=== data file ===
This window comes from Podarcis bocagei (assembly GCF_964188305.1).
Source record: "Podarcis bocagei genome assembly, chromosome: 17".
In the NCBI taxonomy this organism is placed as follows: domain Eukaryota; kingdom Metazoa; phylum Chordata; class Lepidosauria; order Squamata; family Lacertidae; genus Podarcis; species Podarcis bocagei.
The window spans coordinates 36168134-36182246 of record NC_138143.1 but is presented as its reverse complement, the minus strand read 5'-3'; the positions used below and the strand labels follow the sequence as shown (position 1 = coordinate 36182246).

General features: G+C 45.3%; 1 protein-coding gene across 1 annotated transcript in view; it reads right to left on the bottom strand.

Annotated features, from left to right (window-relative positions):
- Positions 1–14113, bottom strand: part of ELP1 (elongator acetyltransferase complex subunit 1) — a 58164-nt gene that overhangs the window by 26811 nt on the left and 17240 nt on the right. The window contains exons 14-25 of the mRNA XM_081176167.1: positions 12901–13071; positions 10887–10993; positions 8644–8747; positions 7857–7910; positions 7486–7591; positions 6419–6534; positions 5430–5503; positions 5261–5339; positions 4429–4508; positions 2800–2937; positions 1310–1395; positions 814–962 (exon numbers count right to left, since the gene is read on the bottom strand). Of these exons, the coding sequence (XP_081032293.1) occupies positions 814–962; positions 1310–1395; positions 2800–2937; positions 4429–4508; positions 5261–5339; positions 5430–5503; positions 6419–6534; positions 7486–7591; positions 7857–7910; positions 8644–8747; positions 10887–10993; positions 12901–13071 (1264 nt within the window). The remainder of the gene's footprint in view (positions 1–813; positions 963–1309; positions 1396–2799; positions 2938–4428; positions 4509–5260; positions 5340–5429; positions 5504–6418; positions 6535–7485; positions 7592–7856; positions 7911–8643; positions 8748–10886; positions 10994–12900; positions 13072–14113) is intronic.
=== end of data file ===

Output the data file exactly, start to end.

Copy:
This window comes from Podarcis bocagei (assembly GCF_964188305.1).
Source record: "Podarcis bocagei genome assembly, chromosome: 17".
In the NCBI taxonomy this organism is placed as follows: domain Eukaryota; kingdom Metazoa; phylum Chordata; class Lepidosauria; order Squamata; family Lacertidae; genus Podarcis; species Podarcis bocagei.
The window spans coordinates 36168134-36182246 of record NC_138143.1 but is presented as its reverse complement, the minus strand read 5'-3'; the positions used below and the strand labels follow the sequence as shown (position 1 = coordinate 36182246).

General features: G+C 45.3%; 1 protein-coding gene across 1 annotated transcript in view; it reads right to left on the bottom strand.

Annotated features, from left to right (window-relative positions):
- Positions 1–14113, bottom strand: part of ELP1 (elongator acetyltransferase complex subunit 1) — a 58164-nt gene that overhangs the window by 26811 nt on the left and 17240 nt on the right. The window contains exons 14-25 of the mRNA XM_081176167.1: positions 12901–13071; positions 10887–10993; positions 8644–8747; positions 7857–7910; positions 7486–7591; positions 6419–6534; positions 5430–5503; positions 5261–5339; positions 4429–4508; positions 2800–2937; positions 1310–1395; positions 814–962 (exon numbers count right to left, since the gene is read on the bottom strand). Of these exons, the coding sequence (XP_081032293.1) occupies positions 814–962; positions 1310–1395; positions 2800–2937; positions 4429–4508; positions 5261–5339; positions 5430–5503; positions 6419–6534; positions 7486–7591; positions 7857–7910; positions 8644–8747; positions 10887–10993; positions 12901–13071 (1264 nt within the window). The remainder of the gene's footprint in view (positions 1–813; positions 963–1309; positions 1396–2799; positions 2938–4428; positions 4509–5260; positions 5340–5429; positions 5504–6418; positions 6535–7485; positions 7592–7856; positions 7911–8643; positions 8748–10886; positions 10994–12900; positions 13072–14113) is intronic.